During the preteen years, the brain’s ability to plan a set of plays or course of action and store that plan is at a level that allows youngsters to improve in all sports, most notably in those with more complex skills and rapid decision making. These active youngsters should be able to take information input from multiple sources and process it to produce a certain desired action. They can ignore information that is not needed, focus on specific tasks, and make more appropriate decisions with the information they have been given. They become a little less concrete or black-and-white in their thinking patterns and can form a few conceptual thoughts to help build on coaching instructions from the previous months or years.
Preteens are able to respond better to verbal instructions with less show-and-tell, but we all know that at any level of sport, visual instruction and demonstration can be worth a thousand words. Selective attention is improved with less interference from distractions. Pause here for clarification…the key word is selective. Johnny may have selective attention on the field to help him perform better, yet also have selective attention and stay focused on the television when asked to take out the garbage.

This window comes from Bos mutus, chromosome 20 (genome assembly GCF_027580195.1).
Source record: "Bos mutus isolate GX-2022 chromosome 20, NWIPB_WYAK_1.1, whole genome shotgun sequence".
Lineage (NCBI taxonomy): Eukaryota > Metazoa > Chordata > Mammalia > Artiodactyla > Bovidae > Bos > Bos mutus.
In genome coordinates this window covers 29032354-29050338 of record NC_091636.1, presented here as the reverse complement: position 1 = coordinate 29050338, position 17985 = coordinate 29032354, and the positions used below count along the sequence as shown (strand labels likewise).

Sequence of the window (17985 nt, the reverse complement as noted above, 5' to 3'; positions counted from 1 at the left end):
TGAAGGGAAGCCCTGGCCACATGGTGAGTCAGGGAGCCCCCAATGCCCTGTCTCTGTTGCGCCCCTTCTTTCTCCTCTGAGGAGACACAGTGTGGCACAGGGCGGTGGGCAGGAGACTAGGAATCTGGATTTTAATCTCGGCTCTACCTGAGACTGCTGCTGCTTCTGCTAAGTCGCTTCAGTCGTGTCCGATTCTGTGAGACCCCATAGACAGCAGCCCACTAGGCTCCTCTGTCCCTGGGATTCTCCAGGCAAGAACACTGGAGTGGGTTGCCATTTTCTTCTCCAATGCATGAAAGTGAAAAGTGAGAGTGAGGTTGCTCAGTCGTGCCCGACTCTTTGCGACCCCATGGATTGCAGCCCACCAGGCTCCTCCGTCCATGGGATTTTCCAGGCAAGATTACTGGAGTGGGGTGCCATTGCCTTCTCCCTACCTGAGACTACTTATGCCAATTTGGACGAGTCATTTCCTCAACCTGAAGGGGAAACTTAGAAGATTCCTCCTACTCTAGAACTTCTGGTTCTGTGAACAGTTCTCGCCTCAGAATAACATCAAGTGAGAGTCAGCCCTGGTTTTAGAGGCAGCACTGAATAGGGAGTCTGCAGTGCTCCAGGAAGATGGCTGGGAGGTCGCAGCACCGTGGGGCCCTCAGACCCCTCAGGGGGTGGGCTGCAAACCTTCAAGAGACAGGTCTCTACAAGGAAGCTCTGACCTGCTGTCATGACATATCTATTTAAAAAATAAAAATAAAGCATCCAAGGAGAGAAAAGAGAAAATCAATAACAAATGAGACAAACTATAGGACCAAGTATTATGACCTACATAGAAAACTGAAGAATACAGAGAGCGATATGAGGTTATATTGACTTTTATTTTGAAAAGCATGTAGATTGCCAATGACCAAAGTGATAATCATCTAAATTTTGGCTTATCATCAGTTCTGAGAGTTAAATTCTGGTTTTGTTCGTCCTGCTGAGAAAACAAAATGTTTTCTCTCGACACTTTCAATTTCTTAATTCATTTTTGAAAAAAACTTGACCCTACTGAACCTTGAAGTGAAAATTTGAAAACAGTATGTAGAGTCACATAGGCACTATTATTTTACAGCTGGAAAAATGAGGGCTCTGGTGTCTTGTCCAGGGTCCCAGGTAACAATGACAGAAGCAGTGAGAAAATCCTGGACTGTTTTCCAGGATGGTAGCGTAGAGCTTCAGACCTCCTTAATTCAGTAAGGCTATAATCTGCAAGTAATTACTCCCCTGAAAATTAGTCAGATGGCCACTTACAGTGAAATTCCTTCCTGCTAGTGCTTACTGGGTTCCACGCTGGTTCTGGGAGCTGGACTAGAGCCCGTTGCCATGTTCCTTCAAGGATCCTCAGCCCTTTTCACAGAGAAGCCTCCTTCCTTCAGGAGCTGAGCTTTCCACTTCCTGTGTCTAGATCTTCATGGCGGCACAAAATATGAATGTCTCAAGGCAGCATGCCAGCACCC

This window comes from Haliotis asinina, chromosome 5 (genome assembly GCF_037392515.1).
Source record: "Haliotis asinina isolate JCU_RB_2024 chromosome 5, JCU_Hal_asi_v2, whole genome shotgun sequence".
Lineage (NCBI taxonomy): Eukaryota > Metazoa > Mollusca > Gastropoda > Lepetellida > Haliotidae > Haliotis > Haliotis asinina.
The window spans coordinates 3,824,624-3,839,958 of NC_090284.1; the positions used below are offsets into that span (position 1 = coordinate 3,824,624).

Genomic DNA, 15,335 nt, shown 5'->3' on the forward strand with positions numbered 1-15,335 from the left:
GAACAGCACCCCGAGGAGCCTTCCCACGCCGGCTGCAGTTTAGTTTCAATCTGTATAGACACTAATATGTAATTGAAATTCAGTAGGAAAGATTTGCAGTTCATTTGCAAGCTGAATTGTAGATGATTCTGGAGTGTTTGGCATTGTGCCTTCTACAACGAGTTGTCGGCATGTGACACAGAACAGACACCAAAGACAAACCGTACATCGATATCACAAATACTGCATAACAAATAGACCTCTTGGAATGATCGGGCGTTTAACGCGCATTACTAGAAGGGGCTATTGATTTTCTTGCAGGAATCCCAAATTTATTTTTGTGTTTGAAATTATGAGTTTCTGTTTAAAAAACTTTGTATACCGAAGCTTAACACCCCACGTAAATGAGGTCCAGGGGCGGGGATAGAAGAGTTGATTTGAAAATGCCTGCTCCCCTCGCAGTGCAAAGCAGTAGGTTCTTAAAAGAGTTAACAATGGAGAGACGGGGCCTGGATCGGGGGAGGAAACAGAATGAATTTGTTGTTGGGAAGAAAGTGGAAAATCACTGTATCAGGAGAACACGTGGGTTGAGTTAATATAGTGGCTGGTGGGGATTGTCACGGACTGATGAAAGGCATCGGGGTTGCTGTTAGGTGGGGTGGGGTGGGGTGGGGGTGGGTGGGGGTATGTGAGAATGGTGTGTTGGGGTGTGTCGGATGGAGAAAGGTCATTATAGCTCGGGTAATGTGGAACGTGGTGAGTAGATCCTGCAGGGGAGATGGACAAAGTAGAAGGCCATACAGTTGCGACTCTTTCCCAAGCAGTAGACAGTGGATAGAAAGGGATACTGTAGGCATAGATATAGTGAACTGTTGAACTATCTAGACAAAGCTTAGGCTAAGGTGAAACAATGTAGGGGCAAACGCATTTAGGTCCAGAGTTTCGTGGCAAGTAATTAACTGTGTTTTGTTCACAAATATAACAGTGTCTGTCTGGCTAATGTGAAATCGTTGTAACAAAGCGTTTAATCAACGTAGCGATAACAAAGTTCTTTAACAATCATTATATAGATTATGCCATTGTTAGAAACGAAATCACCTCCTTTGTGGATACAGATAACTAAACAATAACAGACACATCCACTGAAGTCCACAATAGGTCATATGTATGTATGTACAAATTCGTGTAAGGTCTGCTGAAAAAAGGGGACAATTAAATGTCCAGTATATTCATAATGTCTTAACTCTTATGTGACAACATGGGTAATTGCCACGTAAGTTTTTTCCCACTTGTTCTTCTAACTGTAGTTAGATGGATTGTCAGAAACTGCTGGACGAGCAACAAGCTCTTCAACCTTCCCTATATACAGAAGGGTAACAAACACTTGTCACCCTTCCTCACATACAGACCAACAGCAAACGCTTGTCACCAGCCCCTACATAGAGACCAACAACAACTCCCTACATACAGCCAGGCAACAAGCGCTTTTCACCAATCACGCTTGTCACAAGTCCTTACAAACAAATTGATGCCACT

By this point in development, youngsters should be able to enter basically any sport for more significant competition if they are ready from a mental and emotional standpoint. Don’t forget that physical stature is not the only ingredient necessary for successful overall participation. Their bodies may be ready for harder training and competition, but emotionally they need to know already that they are valued as your children, regardless of whether they are national, local, or backyard superstars.